As the price of education and childcare shoots up, raising a newborn baby to the age of 21 years old now sets parents back an average £222,000.
The cost has leapt by £4,000 over the past year alone and £80,000 in a decade, according to a new report.
Uniforms, after school clubs and tuition fees, have all contributed to the cost of education more than doubling in a decade to £73,000, while childcare has increased by half to £64,000.
Alongside these hefty bills, parents will spend more than £19,000 on food and £16,000 on holidays, found the study by insurer Liverpool Victoria (LV).
Parenting in London is the most expensive region of Britain where raising a child will cost nearly £20,000 more than the country average at £239,123.
The findings come as a separate report reveals parents find a child most financially stressful during the first two years of its life.
During this time one fifth of parents will argue about money with their partner and the same amount will see their debts increase. More than half will fret about income, according to the findings from insurer Aviva.
In fact, 45% of recent parents report that a lack of money will stop them having any more children.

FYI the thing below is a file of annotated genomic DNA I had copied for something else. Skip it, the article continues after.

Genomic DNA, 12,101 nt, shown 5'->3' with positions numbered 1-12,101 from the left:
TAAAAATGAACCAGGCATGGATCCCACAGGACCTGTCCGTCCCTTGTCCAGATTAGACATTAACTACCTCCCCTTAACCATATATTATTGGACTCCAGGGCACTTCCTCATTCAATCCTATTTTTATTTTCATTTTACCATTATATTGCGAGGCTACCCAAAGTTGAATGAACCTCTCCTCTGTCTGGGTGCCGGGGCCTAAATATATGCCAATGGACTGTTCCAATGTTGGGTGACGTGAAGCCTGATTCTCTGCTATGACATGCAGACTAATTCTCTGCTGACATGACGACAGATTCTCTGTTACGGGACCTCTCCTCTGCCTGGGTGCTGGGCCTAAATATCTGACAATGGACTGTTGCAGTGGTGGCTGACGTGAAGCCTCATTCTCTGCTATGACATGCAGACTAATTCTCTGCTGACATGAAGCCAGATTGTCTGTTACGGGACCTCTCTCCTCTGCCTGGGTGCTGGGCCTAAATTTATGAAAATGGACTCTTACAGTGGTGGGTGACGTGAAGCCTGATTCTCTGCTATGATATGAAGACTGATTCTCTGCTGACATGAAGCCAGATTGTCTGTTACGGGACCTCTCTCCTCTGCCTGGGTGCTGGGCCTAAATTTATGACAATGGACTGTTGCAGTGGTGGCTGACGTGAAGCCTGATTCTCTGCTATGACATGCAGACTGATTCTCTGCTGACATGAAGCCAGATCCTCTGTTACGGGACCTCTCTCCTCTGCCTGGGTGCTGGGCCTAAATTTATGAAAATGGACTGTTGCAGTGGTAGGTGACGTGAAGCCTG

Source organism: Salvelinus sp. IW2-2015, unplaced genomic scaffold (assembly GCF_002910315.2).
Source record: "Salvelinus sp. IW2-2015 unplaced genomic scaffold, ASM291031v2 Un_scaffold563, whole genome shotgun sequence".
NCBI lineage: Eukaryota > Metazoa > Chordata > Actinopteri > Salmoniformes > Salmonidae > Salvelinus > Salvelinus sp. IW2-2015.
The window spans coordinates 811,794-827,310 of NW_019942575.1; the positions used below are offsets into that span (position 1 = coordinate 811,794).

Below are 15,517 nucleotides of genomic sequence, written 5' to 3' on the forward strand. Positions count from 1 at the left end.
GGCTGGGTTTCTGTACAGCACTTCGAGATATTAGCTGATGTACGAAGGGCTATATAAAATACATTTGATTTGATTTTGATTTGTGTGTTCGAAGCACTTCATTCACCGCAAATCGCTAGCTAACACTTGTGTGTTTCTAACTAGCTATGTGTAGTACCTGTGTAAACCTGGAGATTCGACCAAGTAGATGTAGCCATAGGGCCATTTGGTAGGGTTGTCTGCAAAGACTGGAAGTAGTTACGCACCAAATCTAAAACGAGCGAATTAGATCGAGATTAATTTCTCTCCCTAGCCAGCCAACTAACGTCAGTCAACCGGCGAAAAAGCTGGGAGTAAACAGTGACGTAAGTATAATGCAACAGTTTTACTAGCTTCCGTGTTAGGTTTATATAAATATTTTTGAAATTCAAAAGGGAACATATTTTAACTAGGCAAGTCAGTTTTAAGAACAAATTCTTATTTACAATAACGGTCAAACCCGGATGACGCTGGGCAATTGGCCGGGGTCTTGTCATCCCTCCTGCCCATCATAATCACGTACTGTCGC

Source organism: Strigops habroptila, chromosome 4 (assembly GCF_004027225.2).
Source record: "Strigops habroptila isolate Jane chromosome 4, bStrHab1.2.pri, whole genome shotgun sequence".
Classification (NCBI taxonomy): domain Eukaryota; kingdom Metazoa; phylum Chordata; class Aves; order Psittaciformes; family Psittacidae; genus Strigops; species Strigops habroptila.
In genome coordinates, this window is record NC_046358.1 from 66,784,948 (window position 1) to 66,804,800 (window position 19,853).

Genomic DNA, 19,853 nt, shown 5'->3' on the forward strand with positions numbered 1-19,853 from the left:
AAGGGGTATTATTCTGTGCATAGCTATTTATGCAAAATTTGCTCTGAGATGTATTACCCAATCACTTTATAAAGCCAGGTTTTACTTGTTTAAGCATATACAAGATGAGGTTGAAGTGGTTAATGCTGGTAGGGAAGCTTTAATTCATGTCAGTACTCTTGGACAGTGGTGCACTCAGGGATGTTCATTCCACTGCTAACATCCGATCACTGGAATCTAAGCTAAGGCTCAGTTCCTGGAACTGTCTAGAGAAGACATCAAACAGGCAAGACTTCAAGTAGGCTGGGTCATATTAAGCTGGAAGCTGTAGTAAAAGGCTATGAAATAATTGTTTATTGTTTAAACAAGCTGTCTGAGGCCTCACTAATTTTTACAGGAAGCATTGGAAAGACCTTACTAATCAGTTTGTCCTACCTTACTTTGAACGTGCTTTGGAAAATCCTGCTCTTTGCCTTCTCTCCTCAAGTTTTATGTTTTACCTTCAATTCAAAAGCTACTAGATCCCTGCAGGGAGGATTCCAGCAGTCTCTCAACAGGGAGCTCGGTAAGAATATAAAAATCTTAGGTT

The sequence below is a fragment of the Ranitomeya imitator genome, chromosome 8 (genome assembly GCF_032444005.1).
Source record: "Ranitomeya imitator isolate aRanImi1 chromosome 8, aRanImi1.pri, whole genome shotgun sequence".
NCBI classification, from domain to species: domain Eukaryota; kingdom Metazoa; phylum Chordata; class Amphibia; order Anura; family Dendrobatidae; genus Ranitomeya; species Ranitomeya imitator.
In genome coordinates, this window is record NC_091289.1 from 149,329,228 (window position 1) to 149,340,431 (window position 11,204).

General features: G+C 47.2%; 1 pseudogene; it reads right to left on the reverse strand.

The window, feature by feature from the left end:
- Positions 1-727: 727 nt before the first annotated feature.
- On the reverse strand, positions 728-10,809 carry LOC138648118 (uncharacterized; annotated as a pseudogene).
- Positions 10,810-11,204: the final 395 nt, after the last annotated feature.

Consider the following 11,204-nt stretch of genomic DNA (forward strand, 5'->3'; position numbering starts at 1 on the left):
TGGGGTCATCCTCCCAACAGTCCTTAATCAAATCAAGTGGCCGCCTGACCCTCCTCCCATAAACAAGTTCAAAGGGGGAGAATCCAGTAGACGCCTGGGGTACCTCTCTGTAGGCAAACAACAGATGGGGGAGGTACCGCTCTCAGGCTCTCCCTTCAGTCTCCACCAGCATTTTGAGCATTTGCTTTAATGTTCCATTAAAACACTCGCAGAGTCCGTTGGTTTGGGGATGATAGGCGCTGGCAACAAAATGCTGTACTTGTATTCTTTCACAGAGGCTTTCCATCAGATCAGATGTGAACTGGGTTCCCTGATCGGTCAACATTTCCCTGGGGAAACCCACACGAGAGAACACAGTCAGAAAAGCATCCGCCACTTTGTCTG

Louise Colley, head of protection sales and marketing for Aviva, said: “It’s no surprise that having children has a huge financial impact on families, but it’s interesting to see how immediately the financial pressures are felt.”
Pressure to spend more – and for longer
Parents’ money concerns are aggravated by their offspring further down the line, when many feel the pressure to buy the latest expensive gadgets, including iPads and tablets, for their kids.
Nearly half of parents with 11-15 year-olds reported feeling coerced by their children to spend beyond their means.
Mark Jones, LV head of protection, said: “Everyone wants the best for their children, but the rising cost of living is pushing parent finances to the limit. There seems to be no sign of this trend reversing. If the costs associated with bringing up children continue to rise at the same pace, parents could face a bill of over £350,000 in 10 years time.”
But the cost of children is expected to end when a child reaches the age of 21. As a likely result of today’s tough economic environment, many of today’s parents expect to keep plying their children with money even when they are an adult, according to Aviva’s research.
A significant number expect to put in money for their child’s first home, as well as helping their children with the cost of starting a family of their own and pursing their career.
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